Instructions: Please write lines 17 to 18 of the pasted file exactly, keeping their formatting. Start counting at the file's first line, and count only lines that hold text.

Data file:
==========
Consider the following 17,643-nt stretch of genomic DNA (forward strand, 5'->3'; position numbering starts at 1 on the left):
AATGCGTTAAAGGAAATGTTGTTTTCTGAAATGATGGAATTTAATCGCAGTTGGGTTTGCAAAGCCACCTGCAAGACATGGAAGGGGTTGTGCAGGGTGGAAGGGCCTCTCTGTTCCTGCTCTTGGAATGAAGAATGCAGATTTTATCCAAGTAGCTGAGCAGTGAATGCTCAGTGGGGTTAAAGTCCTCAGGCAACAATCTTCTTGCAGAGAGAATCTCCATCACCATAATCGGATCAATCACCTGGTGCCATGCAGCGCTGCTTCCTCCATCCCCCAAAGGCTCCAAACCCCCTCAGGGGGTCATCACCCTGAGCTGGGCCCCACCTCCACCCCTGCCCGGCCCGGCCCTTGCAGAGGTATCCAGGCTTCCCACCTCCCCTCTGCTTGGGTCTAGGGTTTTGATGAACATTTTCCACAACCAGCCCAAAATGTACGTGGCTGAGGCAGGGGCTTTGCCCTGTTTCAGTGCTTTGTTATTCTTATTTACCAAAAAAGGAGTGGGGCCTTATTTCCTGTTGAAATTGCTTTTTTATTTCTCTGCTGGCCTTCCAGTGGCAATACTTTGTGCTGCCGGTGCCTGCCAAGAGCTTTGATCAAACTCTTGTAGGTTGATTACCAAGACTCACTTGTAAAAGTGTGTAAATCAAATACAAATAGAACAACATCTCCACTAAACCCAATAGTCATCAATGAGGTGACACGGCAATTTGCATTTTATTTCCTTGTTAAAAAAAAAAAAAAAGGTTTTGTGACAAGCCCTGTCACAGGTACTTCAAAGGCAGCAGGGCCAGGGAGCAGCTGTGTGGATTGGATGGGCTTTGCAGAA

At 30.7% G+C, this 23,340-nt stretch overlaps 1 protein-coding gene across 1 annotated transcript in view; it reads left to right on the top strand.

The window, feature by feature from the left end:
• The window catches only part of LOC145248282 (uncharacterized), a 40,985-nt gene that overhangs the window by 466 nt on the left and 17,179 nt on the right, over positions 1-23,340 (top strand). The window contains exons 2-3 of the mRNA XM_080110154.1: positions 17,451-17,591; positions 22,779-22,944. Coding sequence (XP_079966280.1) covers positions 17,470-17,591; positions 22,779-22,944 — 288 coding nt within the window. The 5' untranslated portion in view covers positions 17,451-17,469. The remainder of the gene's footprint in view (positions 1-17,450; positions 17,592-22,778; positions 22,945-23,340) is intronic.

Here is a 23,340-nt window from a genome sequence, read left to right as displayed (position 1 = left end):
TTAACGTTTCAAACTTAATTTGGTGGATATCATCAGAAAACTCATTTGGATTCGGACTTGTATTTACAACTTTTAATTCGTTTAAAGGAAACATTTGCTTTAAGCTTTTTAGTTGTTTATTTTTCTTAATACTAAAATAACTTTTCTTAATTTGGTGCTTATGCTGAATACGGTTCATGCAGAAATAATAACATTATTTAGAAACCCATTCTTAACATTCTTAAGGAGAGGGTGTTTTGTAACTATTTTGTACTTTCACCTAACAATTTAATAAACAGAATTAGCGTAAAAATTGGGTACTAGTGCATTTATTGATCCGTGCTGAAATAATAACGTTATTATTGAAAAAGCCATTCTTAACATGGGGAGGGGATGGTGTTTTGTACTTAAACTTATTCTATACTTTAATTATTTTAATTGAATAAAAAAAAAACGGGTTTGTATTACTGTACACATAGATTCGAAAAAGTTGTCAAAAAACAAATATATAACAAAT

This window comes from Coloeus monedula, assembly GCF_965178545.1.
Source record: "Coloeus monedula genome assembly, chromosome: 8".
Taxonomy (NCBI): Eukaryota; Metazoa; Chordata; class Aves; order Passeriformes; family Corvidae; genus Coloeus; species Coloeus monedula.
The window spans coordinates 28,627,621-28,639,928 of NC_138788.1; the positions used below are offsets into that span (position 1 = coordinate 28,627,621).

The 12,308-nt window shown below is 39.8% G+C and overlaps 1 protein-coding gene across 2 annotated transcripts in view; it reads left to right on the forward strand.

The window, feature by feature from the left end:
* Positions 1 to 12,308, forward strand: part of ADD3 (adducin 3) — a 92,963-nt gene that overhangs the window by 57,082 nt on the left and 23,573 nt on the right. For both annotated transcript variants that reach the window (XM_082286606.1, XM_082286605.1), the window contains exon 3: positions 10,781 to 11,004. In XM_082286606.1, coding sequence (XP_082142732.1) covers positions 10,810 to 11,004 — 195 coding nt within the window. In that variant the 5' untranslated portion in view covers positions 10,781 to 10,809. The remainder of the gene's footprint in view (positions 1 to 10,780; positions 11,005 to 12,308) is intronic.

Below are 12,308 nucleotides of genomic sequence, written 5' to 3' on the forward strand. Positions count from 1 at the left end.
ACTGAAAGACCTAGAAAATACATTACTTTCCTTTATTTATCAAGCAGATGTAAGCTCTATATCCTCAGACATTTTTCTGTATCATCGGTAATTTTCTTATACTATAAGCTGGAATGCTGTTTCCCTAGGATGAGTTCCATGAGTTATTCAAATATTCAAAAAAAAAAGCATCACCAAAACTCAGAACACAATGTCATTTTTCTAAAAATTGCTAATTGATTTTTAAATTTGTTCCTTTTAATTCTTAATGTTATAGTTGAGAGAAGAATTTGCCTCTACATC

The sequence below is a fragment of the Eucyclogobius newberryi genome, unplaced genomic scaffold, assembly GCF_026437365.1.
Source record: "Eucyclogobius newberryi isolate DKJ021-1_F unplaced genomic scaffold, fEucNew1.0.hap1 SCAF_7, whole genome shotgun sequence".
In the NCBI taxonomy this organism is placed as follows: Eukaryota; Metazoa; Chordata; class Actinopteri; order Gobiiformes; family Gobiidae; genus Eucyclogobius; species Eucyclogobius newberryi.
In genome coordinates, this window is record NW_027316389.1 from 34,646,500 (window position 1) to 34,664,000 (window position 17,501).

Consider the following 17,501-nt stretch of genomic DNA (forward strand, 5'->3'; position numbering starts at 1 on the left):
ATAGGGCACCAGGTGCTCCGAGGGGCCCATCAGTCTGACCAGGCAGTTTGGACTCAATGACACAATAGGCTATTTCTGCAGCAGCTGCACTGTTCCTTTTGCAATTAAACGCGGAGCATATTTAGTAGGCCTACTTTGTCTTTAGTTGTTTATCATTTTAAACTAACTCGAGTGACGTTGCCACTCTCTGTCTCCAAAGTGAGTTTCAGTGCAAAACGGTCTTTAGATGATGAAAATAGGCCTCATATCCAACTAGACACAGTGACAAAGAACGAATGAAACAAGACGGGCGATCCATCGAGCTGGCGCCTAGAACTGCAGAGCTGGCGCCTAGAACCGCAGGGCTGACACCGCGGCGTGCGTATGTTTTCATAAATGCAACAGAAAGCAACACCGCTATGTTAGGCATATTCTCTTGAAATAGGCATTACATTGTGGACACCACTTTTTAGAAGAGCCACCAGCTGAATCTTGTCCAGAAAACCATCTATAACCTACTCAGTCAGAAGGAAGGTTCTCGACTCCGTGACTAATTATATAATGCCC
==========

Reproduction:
The sequence below is a fragment of the Eucyclogobius newberryi genome, unplaced genomic scaffold, assembly GCF_026437365.1.
Source record: "Eucyclogobius newberryi isolate DKJ021-1_F unplaced genomic scaffold, fEucNew1.0.hap1 SCAF_7, whole genome shotgun sequence".